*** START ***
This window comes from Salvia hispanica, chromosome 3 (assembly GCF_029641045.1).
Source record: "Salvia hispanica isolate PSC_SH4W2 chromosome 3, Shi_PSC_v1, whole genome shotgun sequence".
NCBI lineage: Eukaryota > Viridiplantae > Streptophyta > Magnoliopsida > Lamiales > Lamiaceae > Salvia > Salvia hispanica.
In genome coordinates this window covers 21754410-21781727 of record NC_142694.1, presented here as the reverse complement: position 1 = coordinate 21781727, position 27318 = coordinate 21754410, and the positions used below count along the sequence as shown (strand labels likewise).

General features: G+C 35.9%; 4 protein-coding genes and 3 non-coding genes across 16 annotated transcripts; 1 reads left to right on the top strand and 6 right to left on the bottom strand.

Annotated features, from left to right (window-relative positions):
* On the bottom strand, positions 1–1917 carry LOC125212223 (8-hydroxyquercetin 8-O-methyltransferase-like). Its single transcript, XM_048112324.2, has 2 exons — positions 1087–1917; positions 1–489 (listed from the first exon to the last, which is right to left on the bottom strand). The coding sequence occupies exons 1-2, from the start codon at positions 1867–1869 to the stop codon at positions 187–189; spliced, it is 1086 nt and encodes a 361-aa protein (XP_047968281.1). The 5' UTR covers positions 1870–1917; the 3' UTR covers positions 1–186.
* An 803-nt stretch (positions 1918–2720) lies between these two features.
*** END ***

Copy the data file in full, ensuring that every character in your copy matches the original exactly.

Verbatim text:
This window comes from Salvia hispanica, chromosome 3 (assembly GCF_029641045.1).
Source record: "Salvia hispanica isolate PSC_SH4W2 chromosome 3, Shi_PSC_v1, whole genome shotgun sequence".
NCBI lineage: Eukaryota > Viridiplantae > Streptophyta > Magnoliopsida > Lamiales > Lamiaceae > Salvia > Salvia hispanica.
In genome coordinates this window covers 21754410-21781727 of record NC_142694.1, presented here as the reverse complement: position 1 = coordinate 21781727, position 27318 = coordinate 21754410, and the positions used below count along the sequence as shown (strand labels likewise).

General features: G+C 35.9%; 4 protein-coding genes and 3 non-coding genes across 16 annotated transcripts; 1 reads left to right on the top strand and 6 right to left on the bottom strand.

Annotated features, from left to right (window-relative positions):
* On the bottom strand, positions 1–1917 carry LOC125212223 (8-hydroxyquercetin 8-O-methyltransferase-like). Its single transcript, XM_048112324.2, has 2 exons — positions 1087–1917; positions 1–489 (listed from the first exon to the last, which is right to left on the bottom strand). The coding sequence occupies exons 1-2, from the start codon at positions 1867–1869 to the stop codon at positions 187–189; spliced, it is 1086 nt and encodes a 361-aa protein (XP_047968281.1). The 5' UTR covers positions 1870–1917; the 3' UTR covers positions 1–186.
* An 803-nt stretch (positions 1918–2720) lies between these two features.